I was once, in an exam, faced with a question that bluntly told me
to: state and prove Chebychev's theorem

(there is some diversity in how
his name is transcribed to the Latin alphabet). For me, the hard part of this
wasn't the mathematics, it was the remembering of which thing goes with which
arbitrary label. Fortunately, the examiner wasn't cruel and stupid: this was
only the first part of the question and the second quite obviously needed me
to address the problem of a random variate being more than a given number of
standard deviations from its mean. I could indeed remember a result about
that, so I wrote Chebychev's theorem

at the top of a fresh sheet of
paper, left a modest-sized space, then wrote Proof

and began deriving a
bound on such a probability. When I was done, I wrote a tidied-up statement
of what I'd proved at the top (and went on to get full marks on that question
– apparently, I'd derived the right result). Thanks to that examniner,
I can now remember which result is normally attributed to Chebyshev.

As long as a (one-dimensional) distribution *has* a (well-defined)
mean and variance, the mean is a formalisation of where its values are centred
and the standard deviation (the square root of the variance) is a measure of how
far the distribution deviates from that centre. (For distributions on more than
one dimension, the mean and variance can still be defined, but the variance
doesn't have a square root unless the distribution is one-dimensional.) We can
always shift the distribution so that its mean is 0 and rescale its variation so
that its standard deviation is 1; what remains is the *shape* of the
distribution – and Chebyshev's result provides a constraint on how far
that shape can deviate from being simply a lump in the middle

. This only
works for well-defined mean and finite variance, though: indeed, it can equally
be read as saying tha a distribution that doesn't satisfy Chebyshev's bound
won't have finite variance, as illustrated by a family of distributions
with power-law tails.

So consider a random variate X whose probability distribution has mean m and standard deviation s. We can define a function Y that maps each set of X's values to a function that's 1 on members of the set, 0 elsewhere: Y(S, x) is 1 if x is in S, else 0. Then the probability that X's value falls in S is simply the expected value of Y(S), as expected value of a function is just the integral of probability for each value times the function at that value; as Y(S) is zero on values outside S, E(Y(S)) is thus the integral of our distribution (times 1, as this is Y(S)'s value) over S. For any positive real u, consider the probability that X is more than u.s away from m:

- P(m−u.s > X or X > m+u.s)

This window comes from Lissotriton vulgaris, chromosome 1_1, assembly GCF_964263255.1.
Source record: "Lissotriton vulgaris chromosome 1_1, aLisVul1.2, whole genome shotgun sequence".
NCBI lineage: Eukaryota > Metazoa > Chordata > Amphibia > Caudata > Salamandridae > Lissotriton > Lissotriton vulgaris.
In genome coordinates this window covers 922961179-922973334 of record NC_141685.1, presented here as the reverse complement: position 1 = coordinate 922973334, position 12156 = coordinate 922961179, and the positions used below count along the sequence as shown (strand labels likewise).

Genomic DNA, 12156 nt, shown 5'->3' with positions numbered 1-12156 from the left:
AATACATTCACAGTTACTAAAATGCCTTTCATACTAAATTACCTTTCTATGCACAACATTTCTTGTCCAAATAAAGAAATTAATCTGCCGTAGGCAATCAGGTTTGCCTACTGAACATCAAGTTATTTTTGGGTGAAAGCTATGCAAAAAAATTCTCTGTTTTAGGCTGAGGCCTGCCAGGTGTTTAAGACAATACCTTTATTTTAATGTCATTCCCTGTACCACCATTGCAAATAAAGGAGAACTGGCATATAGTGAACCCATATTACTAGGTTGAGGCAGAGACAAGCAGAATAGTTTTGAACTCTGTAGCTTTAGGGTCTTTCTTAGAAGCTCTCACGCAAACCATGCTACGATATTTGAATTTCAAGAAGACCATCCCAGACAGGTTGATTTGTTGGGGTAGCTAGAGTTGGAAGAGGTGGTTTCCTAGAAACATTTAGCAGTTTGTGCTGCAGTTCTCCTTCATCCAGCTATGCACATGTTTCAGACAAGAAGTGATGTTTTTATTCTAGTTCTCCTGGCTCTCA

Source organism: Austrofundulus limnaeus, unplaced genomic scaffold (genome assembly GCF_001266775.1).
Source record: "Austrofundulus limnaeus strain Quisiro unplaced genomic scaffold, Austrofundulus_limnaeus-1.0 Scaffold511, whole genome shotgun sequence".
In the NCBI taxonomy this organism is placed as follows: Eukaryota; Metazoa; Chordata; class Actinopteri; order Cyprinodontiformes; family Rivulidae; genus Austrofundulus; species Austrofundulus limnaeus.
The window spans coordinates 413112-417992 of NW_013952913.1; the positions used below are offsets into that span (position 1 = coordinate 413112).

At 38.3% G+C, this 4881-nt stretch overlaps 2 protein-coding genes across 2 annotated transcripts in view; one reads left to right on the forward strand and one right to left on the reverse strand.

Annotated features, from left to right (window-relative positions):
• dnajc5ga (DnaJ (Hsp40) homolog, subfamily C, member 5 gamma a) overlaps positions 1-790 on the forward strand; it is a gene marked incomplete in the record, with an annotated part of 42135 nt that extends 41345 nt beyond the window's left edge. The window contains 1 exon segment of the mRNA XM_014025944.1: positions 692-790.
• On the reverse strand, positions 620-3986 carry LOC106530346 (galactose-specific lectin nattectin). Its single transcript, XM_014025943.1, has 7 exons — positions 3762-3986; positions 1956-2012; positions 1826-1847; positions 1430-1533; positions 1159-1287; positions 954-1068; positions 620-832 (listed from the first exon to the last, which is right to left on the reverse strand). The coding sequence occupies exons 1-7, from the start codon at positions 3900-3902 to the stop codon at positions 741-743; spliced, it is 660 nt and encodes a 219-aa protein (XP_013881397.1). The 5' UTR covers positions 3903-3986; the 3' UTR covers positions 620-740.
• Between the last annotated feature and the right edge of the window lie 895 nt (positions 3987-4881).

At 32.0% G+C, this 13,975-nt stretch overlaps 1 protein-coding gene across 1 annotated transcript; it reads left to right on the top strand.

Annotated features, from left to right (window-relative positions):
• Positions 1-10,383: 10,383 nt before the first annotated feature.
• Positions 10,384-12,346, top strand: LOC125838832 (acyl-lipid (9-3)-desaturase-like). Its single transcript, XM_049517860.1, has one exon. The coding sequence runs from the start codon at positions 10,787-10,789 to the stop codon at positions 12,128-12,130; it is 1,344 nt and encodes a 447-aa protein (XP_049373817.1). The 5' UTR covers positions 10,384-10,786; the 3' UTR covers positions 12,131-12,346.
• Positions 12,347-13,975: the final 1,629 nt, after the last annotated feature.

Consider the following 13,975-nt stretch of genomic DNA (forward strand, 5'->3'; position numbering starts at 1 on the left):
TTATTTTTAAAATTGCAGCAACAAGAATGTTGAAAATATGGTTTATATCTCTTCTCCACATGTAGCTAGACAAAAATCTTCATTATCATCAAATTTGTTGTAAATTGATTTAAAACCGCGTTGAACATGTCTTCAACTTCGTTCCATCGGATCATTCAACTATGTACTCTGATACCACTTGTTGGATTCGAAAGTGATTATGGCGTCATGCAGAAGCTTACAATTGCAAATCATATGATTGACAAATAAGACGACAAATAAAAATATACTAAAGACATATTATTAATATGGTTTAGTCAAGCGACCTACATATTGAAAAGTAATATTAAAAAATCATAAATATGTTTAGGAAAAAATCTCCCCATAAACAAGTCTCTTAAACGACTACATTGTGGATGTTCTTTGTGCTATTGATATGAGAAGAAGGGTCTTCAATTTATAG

- = E(Y({x: ((x−m)/s/u)
^{2}> 1}))Now, with S = {x: ((x−m)/s/u)

^{2}> 1}, we know that ((x−m)/s/u)^{2}> 1 for x in S and the same function is ≥ 0 everywhere, so it is ≥ Y(S) everywhere; hence the expected value of it is ≥ E(Y(S)), too. - ≤ E(: ((x−m)/s/u)
^{2}←x :) - = 1/u/u

from the definition of the variance. So the probability of being more than u standard deviations from the mean is at most 1/u/u, no matter how strangely the distribution is shaped. Of course, for u ≤ 1, this doesn't tell us anything of much use, as every probability is ≤ 1 ≤ 1/u/u in this case, but it gives us a definite constraint for u > 1. That constraint is typically weaker than you'd get from specific knowledge of the actual distribution; but it applies regardless of the distribution, so we can use it any time we know the mean and variance, even if we know nothing else about the distribution.

For example, in synthetic aperture radar, the image formed of the terrain
being surveyed is corrupted with a quantum-mechanically-induced class of
severely random noise known as *coherent speckle*; when it looks at a
large area of terrain that's all the same

in any sensible terms, the
image formed represents that terrain by an area whose pixels are drawn from a
negative exponential distribution; that is, the probability that any given
pixel's value is > x for any given x is exp(−x/m) for some value m
(that'll be the same for all pixels in the given area
of same

-ness). [Thus the probability of an answer within a factor u
> 1 of the mean is P(m/u ≤ X ≤ m.u) = exp(−1/u)
−exp(−u) and, in particular, at u = 2, the probability of being
within a factor of two of correct

is exp(−1/2)
−exp(−2) ≈ .4712 < 1/2; the probability of being within a
factor 2.105 of the mean is 1/2.] Differentiating, we obtain the probability
density function (: exp(−x/m)/m ←x :); it takes but a little work
(or a quick look at my page on the gamma
distribution, of which the negative exponential distribution is the case
α = 1) to show that its expected value of power(n), for any natural n,
is m^{n}.n! = power(n,m).Γ(n+1), where Γ is
the gamma function (so Γ(n+1) is just
the factorial, n!). So mean is m and variance is 2.m.m −m.m = m.m,
hence standard deviation is m. The probability that the variate is < 0
(i.e. more than one standard deviation below than the mean) is zero, as the
variate only takes positive values. So, for u ≥ 1, Chebyshev's bound says
that the probability of a value > (1+u).m is ≤ 1/u/u. That's not as
strong as our given knowledge that it's actually exp(−(1+u)), but we'd
be able to infer it only from measurement of the signal's mean and variance,
even if we didn't know the actual distribution.